Figure Jump LinkFigure 1 –  Imaging for patient 3. High-definition CT scan three-dimensional reconstruction demonstrating anterior rib fractures. A, Before operative fixation. B, After operative fixation.Grahic Jump Location
Figure Jump LinkFigure 2 –  Imaging for patient 4. High-definition CT scan three-dimensional reconstruction demonstrating anterior rib fractures. A, Before operative fixation. B, After operative fixation.Grahic Jump Location
Figure Jump LinkFigure 3 –  Technique for anterior rib plating. A, A curvilinear incision is made from the sternal notch over the lower border of the pectoralis major. B, The pectoralis fascia is incised in the midline, and the pectoralis is reflected laterally. C, Plates are placed across the costochondral cartilage from the rib to the lateral aspect of the sternum.Grahic Jump Location

Tables

References

Nirula R, Allen B, Layman R, Falimirski ME, Somberg LB. Rib fracture stabilization in patients sustaining blunt chest injury. Am Surg. 2006;72(4):307-309. [PubMed]
 
Granetzny A, Abd El-Aal M, Emam E, Shalaby A, Boseila A. Surgical versus conservative treatment of flail chest. Evaluation of the pulmonary status. Interact Cardiovasc Thorac Surg. 2005;4(6):583-587. [CrossRef] [PubMed]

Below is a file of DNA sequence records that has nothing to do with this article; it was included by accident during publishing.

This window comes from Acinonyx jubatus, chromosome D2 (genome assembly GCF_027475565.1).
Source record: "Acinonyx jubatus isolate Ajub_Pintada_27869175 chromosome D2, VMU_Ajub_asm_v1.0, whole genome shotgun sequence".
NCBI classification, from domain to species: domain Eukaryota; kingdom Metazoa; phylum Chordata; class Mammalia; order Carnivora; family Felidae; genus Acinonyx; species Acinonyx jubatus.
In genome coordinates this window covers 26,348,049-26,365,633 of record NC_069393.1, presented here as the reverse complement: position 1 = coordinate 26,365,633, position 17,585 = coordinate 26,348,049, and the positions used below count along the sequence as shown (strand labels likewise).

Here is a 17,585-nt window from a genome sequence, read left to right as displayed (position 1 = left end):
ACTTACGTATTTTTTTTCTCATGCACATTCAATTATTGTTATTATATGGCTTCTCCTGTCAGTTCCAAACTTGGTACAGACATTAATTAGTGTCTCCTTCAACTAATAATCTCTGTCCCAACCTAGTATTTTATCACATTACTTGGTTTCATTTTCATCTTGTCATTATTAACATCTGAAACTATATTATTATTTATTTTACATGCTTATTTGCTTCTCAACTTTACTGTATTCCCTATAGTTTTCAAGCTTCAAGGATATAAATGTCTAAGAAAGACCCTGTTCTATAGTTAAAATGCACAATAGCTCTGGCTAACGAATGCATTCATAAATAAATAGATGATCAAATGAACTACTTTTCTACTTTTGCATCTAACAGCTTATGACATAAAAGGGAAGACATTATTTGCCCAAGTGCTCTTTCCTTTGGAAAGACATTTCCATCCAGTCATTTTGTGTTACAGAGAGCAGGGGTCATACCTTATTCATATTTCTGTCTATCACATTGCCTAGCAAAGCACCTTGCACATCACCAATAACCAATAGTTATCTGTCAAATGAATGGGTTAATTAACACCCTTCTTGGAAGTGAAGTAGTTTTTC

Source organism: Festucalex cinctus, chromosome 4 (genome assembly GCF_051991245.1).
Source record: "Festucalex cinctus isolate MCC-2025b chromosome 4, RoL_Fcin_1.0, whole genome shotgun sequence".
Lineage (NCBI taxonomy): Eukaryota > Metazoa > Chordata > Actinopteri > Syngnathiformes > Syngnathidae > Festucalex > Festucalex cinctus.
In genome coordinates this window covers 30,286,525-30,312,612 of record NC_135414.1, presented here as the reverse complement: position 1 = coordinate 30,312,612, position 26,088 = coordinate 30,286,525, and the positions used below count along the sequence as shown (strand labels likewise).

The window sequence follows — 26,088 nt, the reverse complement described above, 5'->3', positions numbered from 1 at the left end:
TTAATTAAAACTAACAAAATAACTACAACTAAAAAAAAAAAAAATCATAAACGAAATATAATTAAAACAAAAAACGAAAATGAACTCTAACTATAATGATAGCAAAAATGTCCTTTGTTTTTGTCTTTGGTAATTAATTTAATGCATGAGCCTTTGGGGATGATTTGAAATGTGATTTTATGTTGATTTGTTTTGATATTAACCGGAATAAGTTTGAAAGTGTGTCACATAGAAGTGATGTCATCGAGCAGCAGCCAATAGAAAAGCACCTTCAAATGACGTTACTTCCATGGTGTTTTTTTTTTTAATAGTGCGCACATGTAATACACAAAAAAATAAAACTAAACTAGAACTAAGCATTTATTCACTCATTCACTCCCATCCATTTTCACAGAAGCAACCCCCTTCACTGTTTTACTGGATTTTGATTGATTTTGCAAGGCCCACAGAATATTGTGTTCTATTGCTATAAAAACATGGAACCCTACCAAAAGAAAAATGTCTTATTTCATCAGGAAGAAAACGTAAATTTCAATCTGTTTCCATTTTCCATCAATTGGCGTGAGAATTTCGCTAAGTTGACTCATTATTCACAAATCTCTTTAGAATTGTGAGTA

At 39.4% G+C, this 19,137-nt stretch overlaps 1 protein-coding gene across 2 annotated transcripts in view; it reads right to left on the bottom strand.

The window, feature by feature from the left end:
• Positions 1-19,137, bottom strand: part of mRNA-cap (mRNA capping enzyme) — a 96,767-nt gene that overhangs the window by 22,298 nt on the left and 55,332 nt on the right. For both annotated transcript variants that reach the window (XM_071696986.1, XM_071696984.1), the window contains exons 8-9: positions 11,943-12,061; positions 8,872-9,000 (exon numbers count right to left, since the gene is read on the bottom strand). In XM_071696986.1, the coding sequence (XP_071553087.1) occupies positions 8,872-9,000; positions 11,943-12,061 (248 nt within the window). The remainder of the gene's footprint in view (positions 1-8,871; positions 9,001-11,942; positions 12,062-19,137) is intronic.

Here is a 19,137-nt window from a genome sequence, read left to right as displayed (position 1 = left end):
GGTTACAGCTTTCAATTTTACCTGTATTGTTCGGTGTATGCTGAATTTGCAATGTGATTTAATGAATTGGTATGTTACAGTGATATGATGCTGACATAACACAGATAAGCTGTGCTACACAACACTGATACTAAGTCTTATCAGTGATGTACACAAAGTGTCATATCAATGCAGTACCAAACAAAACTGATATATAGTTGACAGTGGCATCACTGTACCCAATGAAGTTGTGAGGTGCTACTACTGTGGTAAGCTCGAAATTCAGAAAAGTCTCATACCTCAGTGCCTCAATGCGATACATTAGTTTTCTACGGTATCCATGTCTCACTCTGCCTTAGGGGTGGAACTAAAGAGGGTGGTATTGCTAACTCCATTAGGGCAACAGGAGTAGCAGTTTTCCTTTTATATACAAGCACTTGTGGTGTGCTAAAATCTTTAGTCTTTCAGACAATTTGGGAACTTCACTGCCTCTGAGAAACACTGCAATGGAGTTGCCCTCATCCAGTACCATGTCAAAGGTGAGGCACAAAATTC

Leinicke JA, Elmore L, Freeman BD, Colditz GA. Operative management of rib fractures in the setting of flail chest, a systematic review and meta-analysis. Ann Surg. 2013;258(6):914-921. [CrossRef] [PubMed]
 
Althausen PL, Shannon S, Watts C, et al. Early surgical stabilization of flail chest with locked plate fixation. J Orthop Trauma. 2011;25(11):641-647. [CrossRef] [PubMed]
 
Richardson JD, Franklin GA, Heffley S, Seligson D. Operative fixation of chest wall fractures: an underused procedure? Am Surg. 2007;73(6):591-596. [PubMed]
 
Marasco SF, Davies AR, Cooper J, et al. Prospective randomized controlled trial of operative rib fixation in traumatic flail chest. J Am Coll Surg. 2013;216(5):924-932. [CrossRef] [PubMed]
 
Taylor BC, French BG, Fowler TT. Surgical approaches for rib fracture fixation. J Orthop Trauma. 2013;27(7):e168-e173. [CrossRef] [PubMed]
 
Lafferty PM, Anavian J, Will RE, Cole PA. Operative treatment of chest wall injuries: indications, technique, and outcomes. J Bone Joint Surg Am. 2011;93(1):97-110. [CrossRef] [PubMed]